CHICAGO (Reuters) – Once regulators approve Boeing Co’s grounded 737 MAX jets for flight, each aircraft will likely require between 100 and 150 hours of preparation before flying, officials from the three U.S. airlines that operate the MAX told Reuters.
FILE PHOTO: A number of grounded Southwest Airlines Boeing 737 MAX 8 aircraft are shown parked at Victorville Airport in Victorville, California, U.S., March 26, 2019. REUTERS/Mike Blake/File Photo
The estimate, provided to Reuters by American Airlines Group Inc, United Airlines and Southwest Airlines Co officials, is the first indication of the time needed to bring the jets out of storage following a worldwide grounding in March spurred by deadly crashes in Indonesia and Ethiopia.
The preparations were discussed at a meeting between Boeing and MAX customers in Miami earlier this week, and include a list of items ranging from fluid changes and engine checks to uploading new 737 MAX software. The estimated time frame does not include pilot training, they said.
Southwest is the world’s largest MAX operator with 34 jets, followed in the United States by American Airlines with 24 and United with 14. All three have dozens more on order, meant to service booming air travel demand.
Boeing did not comment on the airlines’ MAX maintenance estimate, but spokesman Paul Bergman said the company’s maintenance and engineering teams have been working with customers to determine how to efficiently stage work once regulators approve the fleet’s return to service.
The process has included work with Boeing’s supply chain to ensure key parts “are available for current maintenance tasks and the fleet’s transition from storage and preservation activities to operational flight,” he said.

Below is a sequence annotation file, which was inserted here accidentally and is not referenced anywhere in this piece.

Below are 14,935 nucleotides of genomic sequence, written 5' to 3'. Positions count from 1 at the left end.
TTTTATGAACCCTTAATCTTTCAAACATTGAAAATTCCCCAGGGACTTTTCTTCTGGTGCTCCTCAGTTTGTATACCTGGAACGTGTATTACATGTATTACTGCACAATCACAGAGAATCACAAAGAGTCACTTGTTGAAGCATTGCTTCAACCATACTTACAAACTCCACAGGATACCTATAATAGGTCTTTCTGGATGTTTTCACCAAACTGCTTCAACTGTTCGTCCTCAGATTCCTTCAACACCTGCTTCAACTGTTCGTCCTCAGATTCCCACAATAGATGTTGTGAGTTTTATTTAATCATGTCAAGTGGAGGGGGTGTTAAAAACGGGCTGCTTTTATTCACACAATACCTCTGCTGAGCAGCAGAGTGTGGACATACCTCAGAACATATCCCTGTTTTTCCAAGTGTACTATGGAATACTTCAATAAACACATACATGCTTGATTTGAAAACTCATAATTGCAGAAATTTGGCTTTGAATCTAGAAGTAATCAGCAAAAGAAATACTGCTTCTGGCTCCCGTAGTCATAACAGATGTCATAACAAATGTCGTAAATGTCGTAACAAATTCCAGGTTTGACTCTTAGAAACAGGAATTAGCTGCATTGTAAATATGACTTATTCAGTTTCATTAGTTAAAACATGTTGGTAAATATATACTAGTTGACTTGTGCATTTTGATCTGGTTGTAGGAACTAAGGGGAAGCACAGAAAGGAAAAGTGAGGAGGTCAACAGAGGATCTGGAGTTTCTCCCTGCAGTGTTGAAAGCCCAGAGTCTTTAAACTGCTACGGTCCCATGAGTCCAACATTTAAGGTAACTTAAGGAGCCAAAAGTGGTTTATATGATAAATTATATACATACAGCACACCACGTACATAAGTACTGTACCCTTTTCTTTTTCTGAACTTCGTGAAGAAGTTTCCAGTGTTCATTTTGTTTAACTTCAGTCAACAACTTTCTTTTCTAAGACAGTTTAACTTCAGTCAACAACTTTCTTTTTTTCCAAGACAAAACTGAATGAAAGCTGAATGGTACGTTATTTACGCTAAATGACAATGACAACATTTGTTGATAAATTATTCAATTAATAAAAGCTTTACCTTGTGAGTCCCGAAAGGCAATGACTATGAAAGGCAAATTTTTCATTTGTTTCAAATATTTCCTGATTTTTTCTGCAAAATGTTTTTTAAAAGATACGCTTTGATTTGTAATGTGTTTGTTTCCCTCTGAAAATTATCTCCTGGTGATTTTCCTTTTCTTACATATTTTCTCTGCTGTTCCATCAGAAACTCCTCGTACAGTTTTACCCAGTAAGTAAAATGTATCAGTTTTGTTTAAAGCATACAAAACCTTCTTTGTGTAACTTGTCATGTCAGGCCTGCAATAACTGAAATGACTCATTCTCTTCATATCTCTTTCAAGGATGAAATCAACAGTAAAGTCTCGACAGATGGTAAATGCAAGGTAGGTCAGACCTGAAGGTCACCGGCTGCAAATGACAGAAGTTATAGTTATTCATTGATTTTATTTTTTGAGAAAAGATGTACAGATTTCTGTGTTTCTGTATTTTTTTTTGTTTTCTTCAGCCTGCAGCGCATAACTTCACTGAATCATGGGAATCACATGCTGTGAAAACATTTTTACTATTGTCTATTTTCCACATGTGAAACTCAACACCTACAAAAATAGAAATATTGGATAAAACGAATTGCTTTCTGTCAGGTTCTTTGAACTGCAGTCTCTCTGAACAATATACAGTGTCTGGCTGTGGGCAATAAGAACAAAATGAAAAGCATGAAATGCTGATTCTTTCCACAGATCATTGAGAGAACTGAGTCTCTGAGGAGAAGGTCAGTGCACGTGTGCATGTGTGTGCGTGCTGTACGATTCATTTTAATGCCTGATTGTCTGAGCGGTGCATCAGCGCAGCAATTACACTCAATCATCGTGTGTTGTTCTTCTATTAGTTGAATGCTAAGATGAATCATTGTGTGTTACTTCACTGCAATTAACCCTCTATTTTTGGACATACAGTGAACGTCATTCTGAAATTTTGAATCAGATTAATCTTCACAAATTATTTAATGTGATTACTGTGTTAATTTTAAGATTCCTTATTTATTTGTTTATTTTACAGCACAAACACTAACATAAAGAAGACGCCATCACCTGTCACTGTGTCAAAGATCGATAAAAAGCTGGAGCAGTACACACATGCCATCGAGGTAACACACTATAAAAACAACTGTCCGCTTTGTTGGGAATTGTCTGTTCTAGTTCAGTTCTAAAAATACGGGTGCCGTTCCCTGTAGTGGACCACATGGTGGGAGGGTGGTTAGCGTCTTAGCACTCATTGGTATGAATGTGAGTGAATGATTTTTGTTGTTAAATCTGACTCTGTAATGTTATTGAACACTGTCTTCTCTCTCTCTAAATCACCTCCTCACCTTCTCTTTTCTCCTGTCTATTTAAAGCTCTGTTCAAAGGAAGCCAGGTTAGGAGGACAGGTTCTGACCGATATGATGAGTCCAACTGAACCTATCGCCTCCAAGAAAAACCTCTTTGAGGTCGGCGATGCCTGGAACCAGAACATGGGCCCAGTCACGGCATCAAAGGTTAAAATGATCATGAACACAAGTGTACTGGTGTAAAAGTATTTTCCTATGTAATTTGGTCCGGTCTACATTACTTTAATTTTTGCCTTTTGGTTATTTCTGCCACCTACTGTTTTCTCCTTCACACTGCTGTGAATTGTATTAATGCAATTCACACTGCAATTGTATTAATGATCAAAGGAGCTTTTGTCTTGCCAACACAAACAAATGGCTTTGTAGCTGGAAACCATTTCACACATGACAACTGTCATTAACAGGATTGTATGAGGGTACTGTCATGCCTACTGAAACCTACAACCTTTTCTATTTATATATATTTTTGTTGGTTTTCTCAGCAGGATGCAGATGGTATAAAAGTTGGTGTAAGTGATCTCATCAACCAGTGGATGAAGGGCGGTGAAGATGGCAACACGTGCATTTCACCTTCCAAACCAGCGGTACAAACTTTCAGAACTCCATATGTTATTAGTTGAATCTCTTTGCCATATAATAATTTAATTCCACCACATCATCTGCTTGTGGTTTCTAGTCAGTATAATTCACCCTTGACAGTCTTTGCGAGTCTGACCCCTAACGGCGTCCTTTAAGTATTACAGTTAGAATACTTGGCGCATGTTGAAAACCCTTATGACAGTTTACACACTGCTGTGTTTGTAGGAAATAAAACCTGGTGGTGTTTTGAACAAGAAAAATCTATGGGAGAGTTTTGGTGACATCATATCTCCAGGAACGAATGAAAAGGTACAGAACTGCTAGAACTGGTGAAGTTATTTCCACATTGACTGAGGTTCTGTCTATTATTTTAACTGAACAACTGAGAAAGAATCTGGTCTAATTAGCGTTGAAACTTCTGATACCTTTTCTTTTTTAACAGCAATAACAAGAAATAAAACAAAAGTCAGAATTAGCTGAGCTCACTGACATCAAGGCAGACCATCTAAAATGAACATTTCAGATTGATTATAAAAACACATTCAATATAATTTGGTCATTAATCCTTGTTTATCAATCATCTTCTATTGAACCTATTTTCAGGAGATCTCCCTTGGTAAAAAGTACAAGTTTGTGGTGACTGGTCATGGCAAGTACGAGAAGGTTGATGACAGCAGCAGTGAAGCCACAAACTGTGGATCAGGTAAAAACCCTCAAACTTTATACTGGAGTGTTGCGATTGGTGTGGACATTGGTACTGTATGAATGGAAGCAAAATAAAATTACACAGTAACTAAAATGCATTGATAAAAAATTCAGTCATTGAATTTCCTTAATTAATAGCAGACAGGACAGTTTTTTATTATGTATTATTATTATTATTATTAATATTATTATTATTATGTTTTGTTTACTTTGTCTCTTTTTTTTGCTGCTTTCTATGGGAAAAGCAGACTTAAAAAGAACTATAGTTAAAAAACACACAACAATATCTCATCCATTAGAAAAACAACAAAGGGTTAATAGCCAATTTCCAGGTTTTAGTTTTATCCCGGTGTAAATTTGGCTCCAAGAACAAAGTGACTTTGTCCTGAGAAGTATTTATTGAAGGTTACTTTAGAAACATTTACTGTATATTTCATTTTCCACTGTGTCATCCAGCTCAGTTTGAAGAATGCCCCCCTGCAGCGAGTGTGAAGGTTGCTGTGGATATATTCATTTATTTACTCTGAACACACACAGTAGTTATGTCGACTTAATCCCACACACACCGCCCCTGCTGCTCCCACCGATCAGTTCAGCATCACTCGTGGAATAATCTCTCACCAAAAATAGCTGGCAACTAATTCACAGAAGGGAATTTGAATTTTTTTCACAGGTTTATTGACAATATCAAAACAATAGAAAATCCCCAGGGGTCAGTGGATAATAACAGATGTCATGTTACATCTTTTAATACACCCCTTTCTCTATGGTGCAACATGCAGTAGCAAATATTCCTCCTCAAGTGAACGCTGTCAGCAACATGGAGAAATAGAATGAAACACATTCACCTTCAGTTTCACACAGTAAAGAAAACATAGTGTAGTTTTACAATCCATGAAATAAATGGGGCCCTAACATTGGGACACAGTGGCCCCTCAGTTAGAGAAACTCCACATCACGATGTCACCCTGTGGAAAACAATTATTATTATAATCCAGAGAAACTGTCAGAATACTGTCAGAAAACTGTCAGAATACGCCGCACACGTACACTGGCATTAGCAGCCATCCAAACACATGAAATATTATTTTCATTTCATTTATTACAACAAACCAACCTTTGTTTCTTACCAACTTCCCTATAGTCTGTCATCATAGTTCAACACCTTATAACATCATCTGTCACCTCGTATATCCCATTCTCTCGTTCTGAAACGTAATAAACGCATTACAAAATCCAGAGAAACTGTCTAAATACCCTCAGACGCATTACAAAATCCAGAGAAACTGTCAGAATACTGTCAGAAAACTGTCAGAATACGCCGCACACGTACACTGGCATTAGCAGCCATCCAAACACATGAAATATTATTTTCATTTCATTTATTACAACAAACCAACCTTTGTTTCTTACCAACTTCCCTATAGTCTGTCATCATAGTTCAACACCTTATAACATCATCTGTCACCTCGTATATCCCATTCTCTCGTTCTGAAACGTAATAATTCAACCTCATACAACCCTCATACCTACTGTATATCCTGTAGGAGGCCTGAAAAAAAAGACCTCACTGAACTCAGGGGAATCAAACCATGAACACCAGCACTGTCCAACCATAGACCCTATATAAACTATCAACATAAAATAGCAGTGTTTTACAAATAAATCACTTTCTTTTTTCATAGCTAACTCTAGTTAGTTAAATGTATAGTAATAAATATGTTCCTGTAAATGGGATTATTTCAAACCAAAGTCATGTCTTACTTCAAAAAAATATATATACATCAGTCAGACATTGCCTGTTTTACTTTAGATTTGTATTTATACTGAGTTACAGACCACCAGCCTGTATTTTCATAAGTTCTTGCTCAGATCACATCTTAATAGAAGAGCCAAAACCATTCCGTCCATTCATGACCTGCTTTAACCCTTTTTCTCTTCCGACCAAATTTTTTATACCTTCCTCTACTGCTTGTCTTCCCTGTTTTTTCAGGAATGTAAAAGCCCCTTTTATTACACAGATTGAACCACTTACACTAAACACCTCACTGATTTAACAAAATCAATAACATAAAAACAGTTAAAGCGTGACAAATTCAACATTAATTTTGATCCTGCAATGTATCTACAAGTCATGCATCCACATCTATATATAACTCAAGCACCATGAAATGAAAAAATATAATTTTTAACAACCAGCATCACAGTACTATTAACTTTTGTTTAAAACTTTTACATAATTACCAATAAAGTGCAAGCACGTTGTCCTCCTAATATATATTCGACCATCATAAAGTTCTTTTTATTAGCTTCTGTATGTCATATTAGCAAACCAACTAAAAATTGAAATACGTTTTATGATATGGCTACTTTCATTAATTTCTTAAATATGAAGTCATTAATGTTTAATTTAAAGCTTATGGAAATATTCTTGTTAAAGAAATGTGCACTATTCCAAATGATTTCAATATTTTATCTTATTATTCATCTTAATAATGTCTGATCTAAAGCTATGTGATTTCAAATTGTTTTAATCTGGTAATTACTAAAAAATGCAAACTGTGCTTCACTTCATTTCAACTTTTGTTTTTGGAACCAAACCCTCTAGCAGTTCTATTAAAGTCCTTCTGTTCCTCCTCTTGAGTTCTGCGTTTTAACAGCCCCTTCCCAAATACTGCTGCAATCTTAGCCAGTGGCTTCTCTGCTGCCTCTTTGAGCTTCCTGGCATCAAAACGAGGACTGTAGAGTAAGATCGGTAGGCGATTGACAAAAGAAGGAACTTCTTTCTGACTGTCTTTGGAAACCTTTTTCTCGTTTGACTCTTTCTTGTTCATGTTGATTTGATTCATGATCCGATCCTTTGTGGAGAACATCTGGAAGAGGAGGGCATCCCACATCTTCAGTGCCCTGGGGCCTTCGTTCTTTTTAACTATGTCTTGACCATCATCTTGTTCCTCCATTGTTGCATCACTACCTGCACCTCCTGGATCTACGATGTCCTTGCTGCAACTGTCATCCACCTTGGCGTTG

Airline officials stressed that jets would only be removed from storage once regulators approve Boeing’s software update, meant to fix a system called MCAS that played a role in both crashes, which together killed 346 people.
U.S. Federal Aviation Administration Chief Dan Elwell, who is meeting with global regulators in Texas on Thursday, said on Wednesday there is no time table to approve the plane for flight.
Boeing has yet to formally submit the fix to the FAA.
Officials said it usually takes 80 hours to put one jet into storage. For removal, the process is reversed and requires additional maintenance work and testing. For the MAX, it will also include uploading and testing the software fix.
The allotted 100 to 150 hours of jet preparation comes on top of the hours needed for pilot training. Regulators are still debating whether pilots should test the crash scenarios in a simulator, which would cost airlines more time and money than Boeing’s proposed computer-based training.
Boeing has said that simulator training is not necessary for the 737 MAX, and is recommending a mandatory computer-based audio course that explains MCAS and could be completed at a pilot’s home in about an hour, according to pilot unions.
The planemaker has also offered supplemental training that includes a video on emergency checklists, though some regulators and pilots are pushing for either immediate or continuing simulator training.
Ultimately each airline will be responsible for developing its own training regime based on its different needs.
So far U.S. airlines have canceled MAX flights into July and August, taking a hit to revenues during the busy summer travel season, and will need to decide soon whether to extend cancellations given the uncertain regulatory timeline, officials said.
Southwest has parked its MAX jets at a facility in the California desert, while American has parked 14 of its 24 jets in Tulsa, Oklahoma, where it plans to prepare the jets for flight once regulators give the green light.
Boeing will also have to ready roughly 30 MAX jets that it is storing across the Seattle area, with wheels and engines wrapped in plastic, before delivering them to customers.
The planemaker is also storing MAX jets at a maintenance base in Texas. Deliveries were halted following the worldwide grounding.
Reporting by Tracy Rucinski; additional reporting Eric M. Johnson; editing by Edward Tobin